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Hi Guys,
We own a (mostly) restored 1962 P1800 Jensen and are trying to figure out what the price range might be if we decided to sell. It was originally purchased by my father in law 30 some years ago and passed to my wife who did a pretty extensive resto on it (paint, motor rebuild, trim etc.) a few years back. No rust, really clean and after a little elbo grease and work it’ll be in good-very good condition.

We love the car but it doesn’t look good with a baby seat. :) Any ideas on what we might be able to sell her for?
 

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Are you the gentleman selling it on VCOA website? That the car was bought in 1982 from the original owner? The convertible one?
 

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There are a few ways to estimate the value of a vehicle, there are several on line tools such as this one.

https://www.hagerty.com/apps/valuationtools/search/auto

Surfing the net to see what’s out there can give you an idea, but for-sale listings are asking prices. eBay can be helpful as long as you check the Sold listings.

Owners tend to overestimate the value of their classics based on the money spent on them, sentimental value etc.

Money invested does not equal market value.
 

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Baby seat is an approved accessory!!!

I've been infatuated with Volvo P1800's since my dad bought a used Jensen in 1966, when I was TWO! Nothing better instills interest in the next generation than introducing us YOUNG! You may ponder how to best arrange your small family in the P1800 cabin. In a Jensen the baby seat goes in the passenger seat with the 3-point harness (did later cars get rear belts?). One adult drives (until the baby is 16). Second adult sits in back, sideways. Lean against the side of the rear compartment and stretch your legs out across the rear seat. I've ridden hundreds of miles that way, very comfortably. It's also great for conversing with the front passengers. I am 5' 6", 140 lb., in my mid-fifties, and I still like to ride like that.

Trying to reliably predict the market value of a Volvo 1800 is almost impossible. I've followed the 1800 market for fifty years and it was always schizophrenic. In recent years some nearly perfect cars have sold at auction for over $50,000. But more often seemingly equal cars sell for a third of that, and sometimes nice drivers can be had for as little as $5000-$10,000. The most valuable cars are probably the early ones like yours (truest to Pelle Peterson's original design) or the latest 1800E's (highest performance).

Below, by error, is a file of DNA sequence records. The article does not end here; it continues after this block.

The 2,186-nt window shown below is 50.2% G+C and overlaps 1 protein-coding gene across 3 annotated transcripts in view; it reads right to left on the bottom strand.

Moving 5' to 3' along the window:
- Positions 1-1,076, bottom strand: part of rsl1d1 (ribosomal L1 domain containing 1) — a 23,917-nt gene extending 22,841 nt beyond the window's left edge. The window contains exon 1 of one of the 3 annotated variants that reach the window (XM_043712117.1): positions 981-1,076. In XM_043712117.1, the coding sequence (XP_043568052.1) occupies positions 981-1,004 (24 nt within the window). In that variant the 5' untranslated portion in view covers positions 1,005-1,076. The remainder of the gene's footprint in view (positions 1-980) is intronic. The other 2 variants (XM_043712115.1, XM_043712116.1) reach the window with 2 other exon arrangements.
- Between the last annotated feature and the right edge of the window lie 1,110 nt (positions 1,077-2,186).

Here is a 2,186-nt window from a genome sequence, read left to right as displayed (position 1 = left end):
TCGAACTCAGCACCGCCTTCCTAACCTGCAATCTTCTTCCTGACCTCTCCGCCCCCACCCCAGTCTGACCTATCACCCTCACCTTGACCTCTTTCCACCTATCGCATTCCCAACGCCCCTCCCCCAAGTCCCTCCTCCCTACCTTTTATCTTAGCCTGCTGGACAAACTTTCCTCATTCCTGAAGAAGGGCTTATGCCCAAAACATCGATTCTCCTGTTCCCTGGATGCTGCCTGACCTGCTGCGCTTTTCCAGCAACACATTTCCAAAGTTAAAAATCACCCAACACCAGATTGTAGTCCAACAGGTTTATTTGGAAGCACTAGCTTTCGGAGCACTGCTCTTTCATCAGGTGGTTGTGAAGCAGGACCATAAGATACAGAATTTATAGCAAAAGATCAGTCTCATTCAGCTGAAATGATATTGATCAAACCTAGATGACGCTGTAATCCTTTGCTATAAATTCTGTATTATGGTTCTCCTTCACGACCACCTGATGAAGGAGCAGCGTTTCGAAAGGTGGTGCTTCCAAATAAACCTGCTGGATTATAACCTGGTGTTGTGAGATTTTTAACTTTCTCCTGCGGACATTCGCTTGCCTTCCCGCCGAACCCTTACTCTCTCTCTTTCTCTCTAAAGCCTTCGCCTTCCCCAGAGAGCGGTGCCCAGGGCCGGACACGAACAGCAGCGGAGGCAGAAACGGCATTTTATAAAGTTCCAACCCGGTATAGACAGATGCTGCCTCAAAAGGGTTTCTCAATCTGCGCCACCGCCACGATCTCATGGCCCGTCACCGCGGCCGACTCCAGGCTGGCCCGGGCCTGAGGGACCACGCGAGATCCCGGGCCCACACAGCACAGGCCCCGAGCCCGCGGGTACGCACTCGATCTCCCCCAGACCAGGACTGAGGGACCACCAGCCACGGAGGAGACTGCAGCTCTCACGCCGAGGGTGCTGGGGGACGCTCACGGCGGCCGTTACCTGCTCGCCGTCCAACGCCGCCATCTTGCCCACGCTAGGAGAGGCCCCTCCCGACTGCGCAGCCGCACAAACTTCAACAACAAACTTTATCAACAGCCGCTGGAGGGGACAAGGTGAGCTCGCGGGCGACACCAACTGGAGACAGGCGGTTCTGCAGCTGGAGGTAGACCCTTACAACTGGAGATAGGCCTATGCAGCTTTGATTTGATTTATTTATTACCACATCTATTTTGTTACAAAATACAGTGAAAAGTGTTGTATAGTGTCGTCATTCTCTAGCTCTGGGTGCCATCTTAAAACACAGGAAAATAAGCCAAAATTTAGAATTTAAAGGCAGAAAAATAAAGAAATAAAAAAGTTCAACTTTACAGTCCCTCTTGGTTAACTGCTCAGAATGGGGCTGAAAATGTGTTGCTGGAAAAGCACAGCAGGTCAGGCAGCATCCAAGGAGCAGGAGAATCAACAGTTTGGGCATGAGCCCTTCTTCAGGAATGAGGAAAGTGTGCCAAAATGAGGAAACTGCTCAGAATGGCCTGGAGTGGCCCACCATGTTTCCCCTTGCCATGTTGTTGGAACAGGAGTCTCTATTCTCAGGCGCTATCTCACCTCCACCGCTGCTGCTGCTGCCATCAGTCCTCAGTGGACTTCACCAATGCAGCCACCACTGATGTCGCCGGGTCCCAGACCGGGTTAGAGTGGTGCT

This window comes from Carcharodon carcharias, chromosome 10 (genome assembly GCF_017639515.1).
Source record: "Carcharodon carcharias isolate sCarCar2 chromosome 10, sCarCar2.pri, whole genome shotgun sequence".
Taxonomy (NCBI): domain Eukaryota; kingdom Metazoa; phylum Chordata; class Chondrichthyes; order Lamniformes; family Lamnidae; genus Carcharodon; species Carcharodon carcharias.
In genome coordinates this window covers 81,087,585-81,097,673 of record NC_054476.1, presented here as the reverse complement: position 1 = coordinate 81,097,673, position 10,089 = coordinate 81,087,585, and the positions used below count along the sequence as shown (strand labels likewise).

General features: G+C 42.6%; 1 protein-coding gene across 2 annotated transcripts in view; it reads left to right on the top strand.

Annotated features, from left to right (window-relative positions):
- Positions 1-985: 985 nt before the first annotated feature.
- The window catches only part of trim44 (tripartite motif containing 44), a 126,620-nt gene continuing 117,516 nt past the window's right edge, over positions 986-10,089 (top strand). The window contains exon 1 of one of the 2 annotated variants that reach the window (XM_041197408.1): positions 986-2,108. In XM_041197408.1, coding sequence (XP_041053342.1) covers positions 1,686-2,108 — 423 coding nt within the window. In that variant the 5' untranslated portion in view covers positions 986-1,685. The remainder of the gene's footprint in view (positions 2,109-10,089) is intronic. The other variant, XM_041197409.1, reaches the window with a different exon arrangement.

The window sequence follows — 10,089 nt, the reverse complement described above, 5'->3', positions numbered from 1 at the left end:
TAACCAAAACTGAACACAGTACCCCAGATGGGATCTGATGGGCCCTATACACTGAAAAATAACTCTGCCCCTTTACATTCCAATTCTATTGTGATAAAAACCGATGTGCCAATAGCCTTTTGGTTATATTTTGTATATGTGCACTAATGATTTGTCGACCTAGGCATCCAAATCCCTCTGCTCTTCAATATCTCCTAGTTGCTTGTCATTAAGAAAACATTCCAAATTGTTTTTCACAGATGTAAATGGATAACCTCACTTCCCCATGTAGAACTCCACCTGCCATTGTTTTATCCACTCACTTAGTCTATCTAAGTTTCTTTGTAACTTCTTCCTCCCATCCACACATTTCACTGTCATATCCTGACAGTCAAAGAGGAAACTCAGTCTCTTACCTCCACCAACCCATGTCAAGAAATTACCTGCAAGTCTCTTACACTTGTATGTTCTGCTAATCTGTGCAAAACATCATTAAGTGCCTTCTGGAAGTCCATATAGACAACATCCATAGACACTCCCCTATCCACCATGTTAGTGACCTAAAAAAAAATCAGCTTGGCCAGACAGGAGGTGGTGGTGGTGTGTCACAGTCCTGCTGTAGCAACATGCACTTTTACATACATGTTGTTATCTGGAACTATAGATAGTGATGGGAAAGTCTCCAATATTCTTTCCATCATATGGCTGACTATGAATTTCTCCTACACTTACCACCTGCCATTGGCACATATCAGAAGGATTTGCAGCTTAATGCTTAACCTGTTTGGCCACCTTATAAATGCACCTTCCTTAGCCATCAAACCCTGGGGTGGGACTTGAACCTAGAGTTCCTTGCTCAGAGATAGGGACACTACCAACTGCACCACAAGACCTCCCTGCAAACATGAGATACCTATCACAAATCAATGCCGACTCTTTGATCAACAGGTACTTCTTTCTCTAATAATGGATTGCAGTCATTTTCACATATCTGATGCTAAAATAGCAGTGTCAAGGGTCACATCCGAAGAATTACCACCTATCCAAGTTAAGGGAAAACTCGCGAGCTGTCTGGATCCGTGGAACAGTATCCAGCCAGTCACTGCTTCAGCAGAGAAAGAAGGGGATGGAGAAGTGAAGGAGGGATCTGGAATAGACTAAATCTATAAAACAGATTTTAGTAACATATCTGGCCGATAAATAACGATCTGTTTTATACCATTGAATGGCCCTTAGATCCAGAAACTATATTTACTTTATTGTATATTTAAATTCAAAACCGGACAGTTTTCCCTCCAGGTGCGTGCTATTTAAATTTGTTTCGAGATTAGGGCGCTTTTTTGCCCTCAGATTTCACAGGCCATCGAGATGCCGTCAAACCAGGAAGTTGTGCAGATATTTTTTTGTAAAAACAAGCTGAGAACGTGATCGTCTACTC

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My car didn't come with rear belts (it's a 1967) I'm not sure about later models.

To fit my seat back there, I installed two very large and hefty eye bolts through the body of the car, they act like LATCH points.

The previous owner of my car used to take trips with 4 people and a cat. The cats cage only fit in the passenger seat which was fully forward, so mom (who was short and with short legs) sat in the drivers seat, and the 3 kids (age range from 8 to 15) sat in the back for their regular trips between NY and NC. Looking at the size of the cabin, I can't imagine.

She did have an interesting story about when one of them got car sick, they were all in such close proximity that it caused the other two to be immediately sick as well, so they had 3 kids simultaneously throwing up in the back seat! :)
 
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